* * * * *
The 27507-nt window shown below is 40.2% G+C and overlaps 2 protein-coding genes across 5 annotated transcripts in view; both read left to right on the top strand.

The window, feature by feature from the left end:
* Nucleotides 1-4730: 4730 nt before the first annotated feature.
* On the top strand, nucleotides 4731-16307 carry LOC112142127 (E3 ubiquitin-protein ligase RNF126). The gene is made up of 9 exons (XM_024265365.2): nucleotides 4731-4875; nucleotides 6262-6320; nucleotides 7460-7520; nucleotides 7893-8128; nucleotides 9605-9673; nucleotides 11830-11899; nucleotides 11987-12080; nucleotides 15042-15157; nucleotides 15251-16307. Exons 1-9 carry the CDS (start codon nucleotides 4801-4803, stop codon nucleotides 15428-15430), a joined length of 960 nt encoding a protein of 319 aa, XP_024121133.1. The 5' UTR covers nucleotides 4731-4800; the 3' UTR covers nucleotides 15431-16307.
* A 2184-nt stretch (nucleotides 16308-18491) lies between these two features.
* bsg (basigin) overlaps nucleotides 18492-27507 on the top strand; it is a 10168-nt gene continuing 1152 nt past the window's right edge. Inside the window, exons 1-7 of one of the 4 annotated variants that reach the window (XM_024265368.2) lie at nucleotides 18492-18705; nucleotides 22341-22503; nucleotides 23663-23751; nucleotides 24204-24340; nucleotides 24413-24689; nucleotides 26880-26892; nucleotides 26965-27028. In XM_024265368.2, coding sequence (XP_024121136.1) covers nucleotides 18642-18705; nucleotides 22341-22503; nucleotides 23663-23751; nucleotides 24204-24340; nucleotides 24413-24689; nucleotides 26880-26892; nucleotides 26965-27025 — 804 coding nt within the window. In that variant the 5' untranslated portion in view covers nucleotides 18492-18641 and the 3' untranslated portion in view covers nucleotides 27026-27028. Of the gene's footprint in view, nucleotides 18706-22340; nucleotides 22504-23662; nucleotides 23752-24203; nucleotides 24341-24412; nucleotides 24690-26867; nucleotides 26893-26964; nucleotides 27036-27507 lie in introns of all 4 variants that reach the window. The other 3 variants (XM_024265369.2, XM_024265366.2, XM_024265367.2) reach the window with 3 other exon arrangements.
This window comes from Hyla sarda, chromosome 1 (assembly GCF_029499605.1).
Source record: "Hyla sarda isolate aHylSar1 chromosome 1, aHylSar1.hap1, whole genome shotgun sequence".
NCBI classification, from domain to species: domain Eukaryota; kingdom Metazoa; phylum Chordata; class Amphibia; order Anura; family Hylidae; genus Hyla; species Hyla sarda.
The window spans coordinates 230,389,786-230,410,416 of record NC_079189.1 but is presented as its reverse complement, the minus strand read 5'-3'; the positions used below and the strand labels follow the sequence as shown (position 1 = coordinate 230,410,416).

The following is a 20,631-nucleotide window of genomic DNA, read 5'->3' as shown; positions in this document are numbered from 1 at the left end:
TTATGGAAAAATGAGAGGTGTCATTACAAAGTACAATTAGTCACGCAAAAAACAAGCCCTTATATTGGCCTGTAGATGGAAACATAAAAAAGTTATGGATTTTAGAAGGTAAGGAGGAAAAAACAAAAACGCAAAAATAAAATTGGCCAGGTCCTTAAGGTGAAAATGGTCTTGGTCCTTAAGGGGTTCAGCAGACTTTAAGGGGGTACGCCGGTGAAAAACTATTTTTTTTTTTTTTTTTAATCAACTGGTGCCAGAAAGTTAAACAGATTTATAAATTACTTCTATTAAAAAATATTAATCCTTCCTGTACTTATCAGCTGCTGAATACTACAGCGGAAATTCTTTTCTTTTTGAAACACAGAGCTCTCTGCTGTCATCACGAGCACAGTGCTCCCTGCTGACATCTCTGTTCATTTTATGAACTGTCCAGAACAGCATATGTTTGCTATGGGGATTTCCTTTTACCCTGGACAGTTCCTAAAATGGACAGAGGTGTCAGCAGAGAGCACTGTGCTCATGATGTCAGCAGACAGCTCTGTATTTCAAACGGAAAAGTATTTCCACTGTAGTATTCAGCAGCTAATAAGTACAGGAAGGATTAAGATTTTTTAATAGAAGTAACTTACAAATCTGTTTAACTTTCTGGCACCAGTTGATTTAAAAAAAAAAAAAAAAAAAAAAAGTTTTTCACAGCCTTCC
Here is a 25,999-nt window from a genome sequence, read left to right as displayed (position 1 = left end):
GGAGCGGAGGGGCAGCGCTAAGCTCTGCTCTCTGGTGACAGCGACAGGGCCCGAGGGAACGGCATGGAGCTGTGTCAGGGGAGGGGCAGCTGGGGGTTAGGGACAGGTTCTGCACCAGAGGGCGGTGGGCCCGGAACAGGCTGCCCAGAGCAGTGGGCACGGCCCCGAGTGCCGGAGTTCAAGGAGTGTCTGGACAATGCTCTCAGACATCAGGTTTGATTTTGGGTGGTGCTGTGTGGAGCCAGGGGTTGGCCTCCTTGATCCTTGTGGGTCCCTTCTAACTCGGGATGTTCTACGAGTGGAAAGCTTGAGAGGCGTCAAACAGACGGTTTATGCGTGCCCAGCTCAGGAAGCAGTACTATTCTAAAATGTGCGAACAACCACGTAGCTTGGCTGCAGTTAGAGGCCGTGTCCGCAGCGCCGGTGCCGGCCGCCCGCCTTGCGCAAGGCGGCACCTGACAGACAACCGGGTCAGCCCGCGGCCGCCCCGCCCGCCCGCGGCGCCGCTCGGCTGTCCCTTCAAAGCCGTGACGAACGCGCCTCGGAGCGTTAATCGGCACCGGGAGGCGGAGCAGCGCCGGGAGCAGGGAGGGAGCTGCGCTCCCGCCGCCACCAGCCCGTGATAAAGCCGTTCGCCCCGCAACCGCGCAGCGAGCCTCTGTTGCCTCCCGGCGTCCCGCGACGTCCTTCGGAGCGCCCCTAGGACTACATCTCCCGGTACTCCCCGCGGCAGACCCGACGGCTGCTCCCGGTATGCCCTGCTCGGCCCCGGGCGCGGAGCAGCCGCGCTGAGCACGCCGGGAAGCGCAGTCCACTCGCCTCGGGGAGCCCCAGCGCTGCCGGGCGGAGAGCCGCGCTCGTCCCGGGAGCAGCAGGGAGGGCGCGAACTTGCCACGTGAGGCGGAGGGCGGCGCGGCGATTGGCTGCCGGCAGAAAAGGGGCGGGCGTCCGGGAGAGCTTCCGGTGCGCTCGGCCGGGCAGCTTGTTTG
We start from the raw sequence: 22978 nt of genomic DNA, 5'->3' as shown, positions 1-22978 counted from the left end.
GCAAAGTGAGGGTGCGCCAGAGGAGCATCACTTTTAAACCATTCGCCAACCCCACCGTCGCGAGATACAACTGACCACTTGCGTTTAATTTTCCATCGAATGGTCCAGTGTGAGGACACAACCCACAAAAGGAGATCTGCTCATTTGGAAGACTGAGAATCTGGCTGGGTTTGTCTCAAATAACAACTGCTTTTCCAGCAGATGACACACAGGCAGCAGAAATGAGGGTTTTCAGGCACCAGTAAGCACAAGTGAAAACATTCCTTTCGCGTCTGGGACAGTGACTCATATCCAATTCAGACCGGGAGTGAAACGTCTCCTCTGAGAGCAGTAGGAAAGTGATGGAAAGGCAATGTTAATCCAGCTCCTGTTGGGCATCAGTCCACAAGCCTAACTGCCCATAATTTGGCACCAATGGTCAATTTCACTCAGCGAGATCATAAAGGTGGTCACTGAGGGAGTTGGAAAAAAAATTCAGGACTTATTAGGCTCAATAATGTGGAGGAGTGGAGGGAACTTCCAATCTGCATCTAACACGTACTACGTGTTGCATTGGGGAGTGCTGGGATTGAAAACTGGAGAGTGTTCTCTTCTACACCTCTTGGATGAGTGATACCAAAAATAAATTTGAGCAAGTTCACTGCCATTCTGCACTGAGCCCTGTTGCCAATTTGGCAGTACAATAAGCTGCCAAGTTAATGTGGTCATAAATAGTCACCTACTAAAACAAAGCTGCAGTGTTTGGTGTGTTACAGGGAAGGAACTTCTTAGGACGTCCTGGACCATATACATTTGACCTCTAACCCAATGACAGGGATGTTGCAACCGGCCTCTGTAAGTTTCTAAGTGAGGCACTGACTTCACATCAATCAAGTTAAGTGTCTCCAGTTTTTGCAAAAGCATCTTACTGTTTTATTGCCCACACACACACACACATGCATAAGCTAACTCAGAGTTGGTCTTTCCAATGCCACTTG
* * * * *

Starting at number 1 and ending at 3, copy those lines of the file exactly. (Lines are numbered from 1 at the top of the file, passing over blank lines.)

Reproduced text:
The 27507-nt window shown below is 40.2% G+C and overlaps 2 protein-coding genes across 5 annotated transcripts in view; both read left to right on the top strand.

The window, feature by feature from the left end:
* Nucleotides 1-4730: 4730 nt before the first annotated feature.